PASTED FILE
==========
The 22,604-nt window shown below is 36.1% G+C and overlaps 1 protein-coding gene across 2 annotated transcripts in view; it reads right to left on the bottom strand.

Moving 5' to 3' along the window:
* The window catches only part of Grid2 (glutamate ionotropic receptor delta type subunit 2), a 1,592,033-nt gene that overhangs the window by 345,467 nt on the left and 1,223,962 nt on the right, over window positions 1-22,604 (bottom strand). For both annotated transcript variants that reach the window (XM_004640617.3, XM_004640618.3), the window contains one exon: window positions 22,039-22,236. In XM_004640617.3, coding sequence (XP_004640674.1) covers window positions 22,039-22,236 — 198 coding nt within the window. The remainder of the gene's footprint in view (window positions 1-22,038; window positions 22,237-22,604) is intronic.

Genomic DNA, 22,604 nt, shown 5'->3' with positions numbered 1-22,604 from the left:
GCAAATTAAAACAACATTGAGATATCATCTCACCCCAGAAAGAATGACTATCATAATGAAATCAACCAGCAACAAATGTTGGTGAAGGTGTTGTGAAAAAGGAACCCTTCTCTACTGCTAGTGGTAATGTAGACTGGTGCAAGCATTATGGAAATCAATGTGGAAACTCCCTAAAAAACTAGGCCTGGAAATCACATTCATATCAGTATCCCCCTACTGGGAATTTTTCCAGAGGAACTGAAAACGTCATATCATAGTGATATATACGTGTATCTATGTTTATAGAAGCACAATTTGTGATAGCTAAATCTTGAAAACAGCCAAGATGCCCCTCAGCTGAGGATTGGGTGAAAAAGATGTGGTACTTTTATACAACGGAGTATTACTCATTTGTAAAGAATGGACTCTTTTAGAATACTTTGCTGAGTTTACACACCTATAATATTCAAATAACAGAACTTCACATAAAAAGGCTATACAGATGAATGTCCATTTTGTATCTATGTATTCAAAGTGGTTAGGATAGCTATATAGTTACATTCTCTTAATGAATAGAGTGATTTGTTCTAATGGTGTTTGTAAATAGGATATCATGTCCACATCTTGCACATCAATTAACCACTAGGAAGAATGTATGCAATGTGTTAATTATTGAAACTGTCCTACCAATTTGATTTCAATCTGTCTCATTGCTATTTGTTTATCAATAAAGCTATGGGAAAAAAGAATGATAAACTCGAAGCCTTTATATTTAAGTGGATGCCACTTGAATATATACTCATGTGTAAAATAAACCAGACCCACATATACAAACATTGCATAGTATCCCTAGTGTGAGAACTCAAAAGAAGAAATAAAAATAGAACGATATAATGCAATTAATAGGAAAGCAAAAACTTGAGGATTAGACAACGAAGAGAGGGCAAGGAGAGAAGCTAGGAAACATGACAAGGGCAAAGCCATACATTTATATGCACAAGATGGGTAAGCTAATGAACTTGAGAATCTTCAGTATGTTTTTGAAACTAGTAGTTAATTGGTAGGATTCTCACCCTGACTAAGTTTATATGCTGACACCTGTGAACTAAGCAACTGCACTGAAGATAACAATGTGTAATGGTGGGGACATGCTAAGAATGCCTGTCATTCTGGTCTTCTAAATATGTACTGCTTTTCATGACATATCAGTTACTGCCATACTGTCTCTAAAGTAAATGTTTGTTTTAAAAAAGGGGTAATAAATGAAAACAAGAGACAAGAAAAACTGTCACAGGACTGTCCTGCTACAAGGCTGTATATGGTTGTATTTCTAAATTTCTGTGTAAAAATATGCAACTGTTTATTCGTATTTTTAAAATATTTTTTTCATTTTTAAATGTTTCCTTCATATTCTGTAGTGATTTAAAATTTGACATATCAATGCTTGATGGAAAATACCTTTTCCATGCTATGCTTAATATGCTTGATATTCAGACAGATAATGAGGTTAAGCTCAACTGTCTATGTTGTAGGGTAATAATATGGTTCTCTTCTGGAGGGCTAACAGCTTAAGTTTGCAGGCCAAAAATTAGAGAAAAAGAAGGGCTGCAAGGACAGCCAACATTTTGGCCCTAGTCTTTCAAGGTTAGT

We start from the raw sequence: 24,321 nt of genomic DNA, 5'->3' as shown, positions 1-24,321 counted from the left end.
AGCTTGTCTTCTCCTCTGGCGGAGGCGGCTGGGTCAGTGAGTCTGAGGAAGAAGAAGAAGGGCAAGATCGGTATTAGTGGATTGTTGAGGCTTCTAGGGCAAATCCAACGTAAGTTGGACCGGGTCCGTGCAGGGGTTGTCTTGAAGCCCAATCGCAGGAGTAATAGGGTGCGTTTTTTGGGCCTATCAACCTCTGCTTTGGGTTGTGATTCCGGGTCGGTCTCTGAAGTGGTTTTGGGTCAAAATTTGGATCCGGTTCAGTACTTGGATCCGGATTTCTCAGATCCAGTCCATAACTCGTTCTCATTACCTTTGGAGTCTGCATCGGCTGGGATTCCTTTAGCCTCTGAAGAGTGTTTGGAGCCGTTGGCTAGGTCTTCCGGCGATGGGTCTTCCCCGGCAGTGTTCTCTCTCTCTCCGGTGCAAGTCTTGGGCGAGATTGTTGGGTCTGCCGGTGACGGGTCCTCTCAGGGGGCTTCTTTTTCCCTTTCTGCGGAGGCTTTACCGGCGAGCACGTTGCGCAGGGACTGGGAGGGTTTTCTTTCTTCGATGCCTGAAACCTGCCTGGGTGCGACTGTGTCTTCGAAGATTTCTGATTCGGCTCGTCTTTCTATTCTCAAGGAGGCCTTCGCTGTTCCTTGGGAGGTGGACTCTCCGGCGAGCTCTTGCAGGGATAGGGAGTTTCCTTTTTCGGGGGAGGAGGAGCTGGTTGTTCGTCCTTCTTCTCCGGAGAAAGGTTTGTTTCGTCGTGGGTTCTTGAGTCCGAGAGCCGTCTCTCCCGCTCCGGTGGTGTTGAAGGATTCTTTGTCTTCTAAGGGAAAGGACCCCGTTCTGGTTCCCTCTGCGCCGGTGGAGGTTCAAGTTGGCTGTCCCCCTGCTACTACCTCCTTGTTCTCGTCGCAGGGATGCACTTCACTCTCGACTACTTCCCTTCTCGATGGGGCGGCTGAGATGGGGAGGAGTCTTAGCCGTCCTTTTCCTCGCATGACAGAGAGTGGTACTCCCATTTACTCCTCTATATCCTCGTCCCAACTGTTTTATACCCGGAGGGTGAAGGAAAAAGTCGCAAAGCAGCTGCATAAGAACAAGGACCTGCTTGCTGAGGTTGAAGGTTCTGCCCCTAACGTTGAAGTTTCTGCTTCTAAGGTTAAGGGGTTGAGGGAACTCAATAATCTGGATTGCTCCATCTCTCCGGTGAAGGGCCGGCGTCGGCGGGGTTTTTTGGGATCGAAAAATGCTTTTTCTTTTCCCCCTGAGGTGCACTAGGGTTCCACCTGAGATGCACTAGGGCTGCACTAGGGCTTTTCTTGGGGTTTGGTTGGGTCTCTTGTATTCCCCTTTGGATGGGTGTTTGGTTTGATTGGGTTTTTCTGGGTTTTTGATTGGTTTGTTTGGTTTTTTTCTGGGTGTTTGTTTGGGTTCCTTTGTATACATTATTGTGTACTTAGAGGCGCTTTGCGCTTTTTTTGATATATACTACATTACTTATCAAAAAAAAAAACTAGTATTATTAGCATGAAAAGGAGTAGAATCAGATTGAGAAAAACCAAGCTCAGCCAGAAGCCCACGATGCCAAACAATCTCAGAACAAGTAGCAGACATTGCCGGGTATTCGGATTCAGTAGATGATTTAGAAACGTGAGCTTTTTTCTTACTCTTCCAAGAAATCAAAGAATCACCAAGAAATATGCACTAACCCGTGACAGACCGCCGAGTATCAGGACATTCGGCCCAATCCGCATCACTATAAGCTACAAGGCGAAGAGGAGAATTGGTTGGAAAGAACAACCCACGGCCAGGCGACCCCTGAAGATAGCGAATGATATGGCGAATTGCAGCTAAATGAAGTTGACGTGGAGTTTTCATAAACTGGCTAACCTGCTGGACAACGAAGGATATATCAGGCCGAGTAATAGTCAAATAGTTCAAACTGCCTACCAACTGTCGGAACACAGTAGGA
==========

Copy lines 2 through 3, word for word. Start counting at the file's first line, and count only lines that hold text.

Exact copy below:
Moving 5' to 3' along the window:
* The window catches only part of Grid2 (glutamate ionotropic receptor delta type subunit 2), a 1,592,033-nt gene that overhangs the window by 345,467 nt on the left and 1,223,962 nt on the right, over window positions 1-22,604 (bottom strand). For both annotated transcript variants that reach the window (XM_004640617.3, XM_004640618.3), the window contains one exon: window positions 22,039-22,236. In XM_004640617.3, coding sequence (XP_004640674.1) covers window positions 22,039-22,236 — 198 coding nt within the window. The remainder of the gene's footprint in view (window positions 1-22,038; window positions 22,237-22,604) is intronic.